Last week, the entire nation erupted in cheers witnessing the magic of Lee Kang-in's goal during the AFC Asian Cup Qatar 2023™ match against Bahrain. Meanwhile, a collaborative research team from Pohang University of Science and Technology (POSTECH) and Ulsan National Institute of Science and Technology (UNIST) stirred excitement in the academic community. The researchers fabricated a soccer ball-shaped construction using edge-to-edge assembly of 2D semiconductor materials.
The research team, led by Professor In Su Lee and PhD candidate Sun Woo Jang from the Department of Chemistry at POSTECH, along with Professor Kwangjin An from the Department of Energy and Chemical Engineering at UNIST, successfully controlled the interaction between the edges of 2D-silica nanosheets (2D-SiNS) to create a soccer ball-like structure. This research has been featured on the cover of the online edition of the chemistry journal Angewandte Chemie.
The planar structure of 2D nanosheets exhibit unique mechanical and optical properties, making them versatile in semiconductor devices, catalysts, sensors, and many other sectors. The strong attraction of intermolecular forces (van der Waals) between sheets typically results in a structure where faces are in direct contact, compromising mechanical stability for catalytic functionality.
In the study, the research team developed an edge-to-edge assembly technique for 2D-SiNS. In the case of 2D-SiNS, charge distribution varies based on surface curvature or structural characteristics, and typically, the edge region is sensitive to differences in charge distribution. The research team leveraged this property to induce interactions between the edges of 2D-SiNS. Unlike traditional face-to-face assembly, this technique focuses on the assembly of edges.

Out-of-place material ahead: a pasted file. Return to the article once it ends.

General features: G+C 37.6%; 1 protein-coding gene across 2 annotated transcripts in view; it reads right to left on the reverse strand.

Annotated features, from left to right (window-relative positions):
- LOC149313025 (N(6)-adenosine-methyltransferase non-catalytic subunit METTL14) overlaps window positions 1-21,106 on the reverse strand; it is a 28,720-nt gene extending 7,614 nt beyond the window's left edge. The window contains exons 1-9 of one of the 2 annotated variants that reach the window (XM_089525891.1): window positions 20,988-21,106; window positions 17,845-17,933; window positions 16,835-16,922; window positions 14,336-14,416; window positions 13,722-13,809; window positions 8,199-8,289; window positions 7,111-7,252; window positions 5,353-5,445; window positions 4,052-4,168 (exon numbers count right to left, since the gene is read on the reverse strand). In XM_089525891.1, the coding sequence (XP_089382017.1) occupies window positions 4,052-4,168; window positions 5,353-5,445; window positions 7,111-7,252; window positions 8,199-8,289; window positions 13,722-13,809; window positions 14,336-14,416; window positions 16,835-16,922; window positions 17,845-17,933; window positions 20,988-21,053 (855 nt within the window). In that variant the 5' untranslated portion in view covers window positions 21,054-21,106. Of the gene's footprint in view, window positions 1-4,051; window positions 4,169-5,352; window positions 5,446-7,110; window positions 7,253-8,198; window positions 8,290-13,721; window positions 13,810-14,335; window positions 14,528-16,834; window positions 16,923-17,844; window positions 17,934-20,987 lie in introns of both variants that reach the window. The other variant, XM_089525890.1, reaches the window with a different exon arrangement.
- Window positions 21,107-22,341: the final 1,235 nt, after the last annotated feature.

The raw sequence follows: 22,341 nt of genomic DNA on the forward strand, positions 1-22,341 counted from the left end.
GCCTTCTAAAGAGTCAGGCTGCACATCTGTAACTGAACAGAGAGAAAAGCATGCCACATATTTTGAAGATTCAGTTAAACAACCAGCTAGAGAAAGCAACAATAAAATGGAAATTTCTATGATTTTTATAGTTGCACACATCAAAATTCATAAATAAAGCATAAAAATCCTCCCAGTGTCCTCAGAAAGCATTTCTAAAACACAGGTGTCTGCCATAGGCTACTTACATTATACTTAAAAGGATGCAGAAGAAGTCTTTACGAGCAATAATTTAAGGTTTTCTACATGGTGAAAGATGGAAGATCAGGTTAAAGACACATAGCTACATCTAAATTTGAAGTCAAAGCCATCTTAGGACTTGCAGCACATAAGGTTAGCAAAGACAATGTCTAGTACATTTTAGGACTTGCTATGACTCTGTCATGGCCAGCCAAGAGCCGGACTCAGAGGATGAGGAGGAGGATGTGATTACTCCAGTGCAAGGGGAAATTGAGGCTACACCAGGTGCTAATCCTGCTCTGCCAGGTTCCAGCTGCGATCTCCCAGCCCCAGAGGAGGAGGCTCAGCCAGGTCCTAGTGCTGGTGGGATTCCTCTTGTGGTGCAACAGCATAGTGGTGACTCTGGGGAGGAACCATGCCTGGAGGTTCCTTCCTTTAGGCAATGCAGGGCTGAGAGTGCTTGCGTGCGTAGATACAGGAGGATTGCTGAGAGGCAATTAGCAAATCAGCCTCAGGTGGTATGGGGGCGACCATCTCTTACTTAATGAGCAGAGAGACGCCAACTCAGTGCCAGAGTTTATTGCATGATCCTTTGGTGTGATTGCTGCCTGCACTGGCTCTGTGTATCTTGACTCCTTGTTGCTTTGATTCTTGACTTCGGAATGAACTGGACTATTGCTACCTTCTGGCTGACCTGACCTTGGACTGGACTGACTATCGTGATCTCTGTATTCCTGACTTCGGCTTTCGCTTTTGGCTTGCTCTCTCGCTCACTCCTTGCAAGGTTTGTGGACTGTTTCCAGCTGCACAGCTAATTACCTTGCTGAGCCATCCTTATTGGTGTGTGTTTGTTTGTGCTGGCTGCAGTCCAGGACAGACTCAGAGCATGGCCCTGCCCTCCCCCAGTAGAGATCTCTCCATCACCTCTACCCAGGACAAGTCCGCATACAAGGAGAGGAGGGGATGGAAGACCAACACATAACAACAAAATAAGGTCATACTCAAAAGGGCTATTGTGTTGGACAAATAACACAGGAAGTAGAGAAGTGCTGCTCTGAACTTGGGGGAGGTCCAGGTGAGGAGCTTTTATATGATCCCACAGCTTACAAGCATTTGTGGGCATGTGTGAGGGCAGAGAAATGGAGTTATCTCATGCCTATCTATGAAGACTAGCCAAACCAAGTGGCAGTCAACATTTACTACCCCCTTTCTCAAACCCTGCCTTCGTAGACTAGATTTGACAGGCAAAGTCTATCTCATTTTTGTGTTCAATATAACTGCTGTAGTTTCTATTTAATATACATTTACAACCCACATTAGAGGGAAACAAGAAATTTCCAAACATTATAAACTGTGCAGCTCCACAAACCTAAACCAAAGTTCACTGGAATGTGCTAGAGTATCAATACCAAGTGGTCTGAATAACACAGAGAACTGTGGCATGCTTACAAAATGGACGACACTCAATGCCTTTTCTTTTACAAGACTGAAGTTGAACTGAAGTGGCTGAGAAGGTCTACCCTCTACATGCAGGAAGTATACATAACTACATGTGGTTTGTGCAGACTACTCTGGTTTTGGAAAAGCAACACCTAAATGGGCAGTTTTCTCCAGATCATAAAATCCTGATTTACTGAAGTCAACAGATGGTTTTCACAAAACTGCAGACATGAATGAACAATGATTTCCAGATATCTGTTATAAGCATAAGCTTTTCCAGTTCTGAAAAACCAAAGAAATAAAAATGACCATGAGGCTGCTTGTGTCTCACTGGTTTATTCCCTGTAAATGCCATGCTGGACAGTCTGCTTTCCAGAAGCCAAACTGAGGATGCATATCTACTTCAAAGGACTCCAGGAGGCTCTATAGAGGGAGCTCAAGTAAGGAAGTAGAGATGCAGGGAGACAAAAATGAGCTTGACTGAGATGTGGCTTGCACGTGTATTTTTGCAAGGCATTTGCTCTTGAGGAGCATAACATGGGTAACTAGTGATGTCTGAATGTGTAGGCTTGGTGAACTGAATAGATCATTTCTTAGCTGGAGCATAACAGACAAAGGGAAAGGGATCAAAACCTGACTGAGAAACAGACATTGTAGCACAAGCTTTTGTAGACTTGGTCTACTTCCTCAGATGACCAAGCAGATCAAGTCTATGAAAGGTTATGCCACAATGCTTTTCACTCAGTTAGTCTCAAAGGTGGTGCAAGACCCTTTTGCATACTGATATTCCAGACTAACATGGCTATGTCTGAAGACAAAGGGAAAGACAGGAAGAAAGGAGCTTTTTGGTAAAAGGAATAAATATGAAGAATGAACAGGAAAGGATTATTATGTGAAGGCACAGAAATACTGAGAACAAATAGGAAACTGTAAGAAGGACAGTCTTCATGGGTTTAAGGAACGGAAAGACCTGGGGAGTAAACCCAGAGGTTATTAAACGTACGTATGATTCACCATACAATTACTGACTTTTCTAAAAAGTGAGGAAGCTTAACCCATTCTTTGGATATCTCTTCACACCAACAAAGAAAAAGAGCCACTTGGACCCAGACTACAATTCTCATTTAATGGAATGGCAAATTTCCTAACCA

This breakthrough allowed the researchers to assemble 2D-SiNS into hollow soccer ball-shaped structures, demonstrating exceptional mechanical stability and durability even under challenging conditions, including high temperatures and various solvents. Moreover, this structure prevented unintentional aggregation of nanostructures and inhibited the formation of coke, which impedes catalytic activity.
Such structural characteristics significantly increased the assembled 2D-SiNS surface area, improving the efficiency of catalytic reactions and facilitating the smooth movement of reactants. Importantly, when subjected to continuous reactions at high temperatures, it demonstrated outstanding catalytic activity and durability in producing hydrogen and carbon monoxide from methane and carbon dioxide.
The lead researcher of the study, Professor In Su Lee, expressed his excitement, explaining, "I am delighted not only about the enhanced understanding of nano-scale material assembly but also about our paving the way for the development of stable and functional 2D nanomaterials."
The research was conducted with the support from the Research Leader Program of the National Research Foundation of Korea.
Materials provided by Pohang University of Science & Technology (POSTECH). Note: Content may be edited for style and length.
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